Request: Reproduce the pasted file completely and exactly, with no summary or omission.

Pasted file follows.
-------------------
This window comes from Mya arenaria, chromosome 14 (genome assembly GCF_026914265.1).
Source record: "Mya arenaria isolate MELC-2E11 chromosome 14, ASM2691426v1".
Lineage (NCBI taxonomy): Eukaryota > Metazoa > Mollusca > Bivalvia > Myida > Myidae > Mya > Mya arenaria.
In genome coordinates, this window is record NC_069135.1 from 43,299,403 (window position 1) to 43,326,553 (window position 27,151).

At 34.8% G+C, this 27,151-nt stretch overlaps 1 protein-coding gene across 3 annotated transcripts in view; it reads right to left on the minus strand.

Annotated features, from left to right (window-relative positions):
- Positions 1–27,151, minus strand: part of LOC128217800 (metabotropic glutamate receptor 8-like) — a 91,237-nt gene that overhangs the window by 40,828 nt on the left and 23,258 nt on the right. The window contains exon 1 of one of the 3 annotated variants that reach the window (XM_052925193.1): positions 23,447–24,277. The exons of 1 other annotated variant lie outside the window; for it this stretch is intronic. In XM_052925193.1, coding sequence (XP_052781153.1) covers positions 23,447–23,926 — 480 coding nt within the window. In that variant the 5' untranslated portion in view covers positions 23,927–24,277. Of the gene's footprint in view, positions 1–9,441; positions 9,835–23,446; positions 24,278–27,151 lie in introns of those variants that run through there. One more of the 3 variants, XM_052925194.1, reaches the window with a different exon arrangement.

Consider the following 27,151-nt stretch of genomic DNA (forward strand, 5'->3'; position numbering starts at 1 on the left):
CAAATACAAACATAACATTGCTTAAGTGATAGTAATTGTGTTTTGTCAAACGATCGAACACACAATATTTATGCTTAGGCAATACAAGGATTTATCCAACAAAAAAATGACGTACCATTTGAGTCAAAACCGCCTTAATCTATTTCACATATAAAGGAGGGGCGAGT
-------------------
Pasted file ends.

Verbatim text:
This window comes from Mya arenaria, chromosome 14 (genome assembly GCF_026914265.1).
Source record: "Mya arenaria isolate MELC-2E11 chromosome 14, ASM2691426v1".
Lineage (NCBI taxonomy): Eukaryota > Metazoa > Mollusca > Bivalvia > Myida > Myidae > Mya > Mya arenaria.
In genome coordinates, this window is record NC_069135.1 from 43,299,403 (window position 1) to 43,326,553 (window position 27,151).

At 34.8% G+C, this 27,151-nt stretch overlaps 1 protein-coding gene across 3 annotated transcripts in view; it reads right to left on the minus strand.

Annotated features, from left to right (window-relative positions):
- Positions 1–27,151, minus strand: part of LOC128217800 (metabotropic glutamate receptor 8-like) — a 91,237-nt gene that overhangs the window by 40,828 nt on the left and 23,258 nt on the right. The window contains exon 1 of one of the 3 annotated variants that reach the window (XM_052925193.1): positions 23,447–24,277. The exons of 1 other annotated variant lie outside the window; for it this stretch is intronic. In XM_052925193.1, coding sequence (XP_052781153.1) covers positions 23,447–23,926 — 480 coding nt within the window. In that variant the 5' untranslated portion in view covers positions 23,927–24,277. Of the gene's footprint in view, positions 1–9,441; positions 9,835–23,446; positions 24,278–27,151 lie in introns of those variants that run through there. One more of the 3 variants, XM_052925194.1, reaches the window with a different exon arrangement.

Consider the following 27,151-nt stretch of genomic DNA (forward strand, 5'->3'; position numbering starts at 1 on the left):
CAAATACAAACATAACATTGCTTAAGTGATAGTAATTGTGTTTTGTCAAACGATCGAACACACAATATTTATGCTTAGGCAATACAAGGATTTATCCAACAAAAAAATGACGTACCATTTGAGTCAAAACCGCCTTAATCTATTTCACATATAAAGGAGGGGCGAGT